The Nine of Cups and the Expert Syndrome

Did you ever have a friend who was an expert in EVERYTHING all the time, no matter how obscure the subject?  Whatever you mention to them they always have a rejoinder like,”Oh, yes, I read several books about that years ago.”

Or

“I actually took a course on that in college.”

Or

“I actually TAUGHT a course on that in college.”

Or

“Yes, I had an affair with Professor Crumbley who’s the leading expert on that and we discussed it many times while we were having sex in the most IMAGINATIVE positions.”

Bring up anything – quarks, inflation, ancient Roman gods, the cotton content in Victoria Secrets thongs – they already know all about it and also manage to convey that you are somewhat intellectually deficient for just finding out about what they’ve known for years.

In my original definition for the Nine of Cups I wrote this:

This card indicates an individual who is rather smug and self satisfied.  He is very well pleased with his position in the world and doesn’t mind telling you about how great he’s doing.  There is a warning against going too far and appearing to be arrogant.

On an intellectual level, that’s an expert.

I’ve had several of those people in my life lately and started to think of them as having a personality disorder that I refer to as, “expert syndrome.”  Just for grins I ran it through the search engines and found that a few other people have noticed it, too.

Having a conversation with someone who has expert syndrome can be extremely frustrating.  I admit that I’m an idea junkie: I have a high degree of intellectual curiosity and I get excited when I discover a new concept or explore a new subject.  I look forward to discussing them with other people.

 And then I run into an expert.

“Oh . . . yawn . . . is THAT what you’re excited about?  Really? Yes, I explored all of that quite some time ago . . .”

They literally can’t hear you because their brains are already stuffed with their own opinions and self-importance.  That’s the frustrating part.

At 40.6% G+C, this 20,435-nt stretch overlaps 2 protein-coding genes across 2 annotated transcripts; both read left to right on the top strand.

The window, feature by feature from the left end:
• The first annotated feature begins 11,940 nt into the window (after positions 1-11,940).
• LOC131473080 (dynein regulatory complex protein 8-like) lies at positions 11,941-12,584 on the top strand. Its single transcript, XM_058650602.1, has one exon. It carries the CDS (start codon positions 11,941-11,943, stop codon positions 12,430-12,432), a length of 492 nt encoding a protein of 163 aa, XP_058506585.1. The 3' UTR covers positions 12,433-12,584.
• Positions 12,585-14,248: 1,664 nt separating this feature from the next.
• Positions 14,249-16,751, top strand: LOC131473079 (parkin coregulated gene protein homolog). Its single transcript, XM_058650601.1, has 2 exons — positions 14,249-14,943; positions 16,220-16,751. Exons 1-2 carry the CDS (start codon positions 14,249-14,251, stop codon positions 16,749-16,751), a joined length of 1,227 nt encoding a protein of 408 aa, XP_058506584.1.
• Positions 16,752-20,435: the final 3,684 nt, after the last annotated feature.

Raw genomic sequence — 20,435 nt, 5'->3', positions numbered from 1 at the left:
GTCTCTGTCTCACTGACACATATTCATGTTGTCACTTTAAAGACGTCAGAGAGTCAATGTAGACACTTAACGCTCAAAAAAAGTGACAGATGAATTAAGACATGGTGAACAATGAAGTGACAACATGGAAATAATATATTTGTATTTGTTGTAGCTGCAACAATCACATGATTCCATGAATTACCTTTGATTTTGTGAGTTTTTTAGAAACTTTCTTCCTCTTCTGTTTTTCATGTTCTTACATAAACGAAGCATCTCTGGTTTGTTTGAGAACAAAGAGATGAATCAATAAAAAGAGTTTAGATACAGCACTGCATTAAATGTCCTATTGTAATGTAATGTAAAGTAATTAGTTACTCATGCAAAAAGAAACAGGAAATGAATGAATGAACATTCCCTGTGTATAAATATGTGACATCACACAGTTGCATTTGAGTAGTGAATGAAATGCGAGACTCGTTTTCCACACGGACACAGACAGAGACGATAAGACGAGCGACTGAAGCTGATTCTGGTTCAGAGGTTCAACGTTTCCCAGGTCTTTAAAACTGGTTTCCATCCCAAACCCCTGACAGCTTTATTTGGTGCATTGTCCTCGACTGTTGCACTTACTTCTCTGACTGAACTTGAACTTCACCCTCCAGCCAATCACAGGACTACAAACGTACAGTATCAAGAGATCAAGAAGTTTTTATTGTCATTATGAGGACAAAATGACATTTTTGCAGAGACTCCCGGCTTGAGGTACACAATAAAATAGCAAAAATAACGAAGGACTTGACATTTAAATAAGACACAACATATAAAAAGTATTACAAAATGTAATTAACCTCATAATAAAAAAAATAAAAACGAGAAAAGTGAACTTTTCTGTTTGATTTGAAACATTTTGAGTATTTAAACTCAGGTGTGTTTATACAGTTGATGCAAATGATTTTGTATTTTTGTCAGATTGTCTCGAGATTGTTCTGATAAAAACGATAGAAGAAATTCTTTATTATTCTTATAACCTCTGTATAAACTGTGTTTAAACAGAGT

That’s also the part that’s very sad:  they literally can’t hear you. At some point in their lives they adopted the intellectual posture that they are smarter and know better than anyone else, so why should they listen to anyone else?  

Psychologists refer to it as, “the Dunning–Kruger effect,” and it’s an illusory perception that you are intellectually superior to, well, just about everyone.  It’s not an over-compensation for an inferiority complex as you might think and, oddly, it afflicts both people who are extremely bright and people who are dumb as stumps.

The bottom line on it is that the second they adopted that posture, they stopped growing intellectually or spiritually.  They can’t take in anything new if they’re convinced that they already know it.

The Nine of Cups certainly represents smugness and self-satisfaction.  It also represents the kind of energy stasis that we see in expert syndrome.  There’s no growth, no expansion, no seeking out what’s new or different. And that’s a very sad place to be.

“Just the Tarot,” by Dan Adair, a book of basic Tarot definitions available on Amazon.com.

Author: Dan Adair

Artist, writer, semi-retired wizard, and the author of, "Just the Tarot," by Dan Adair

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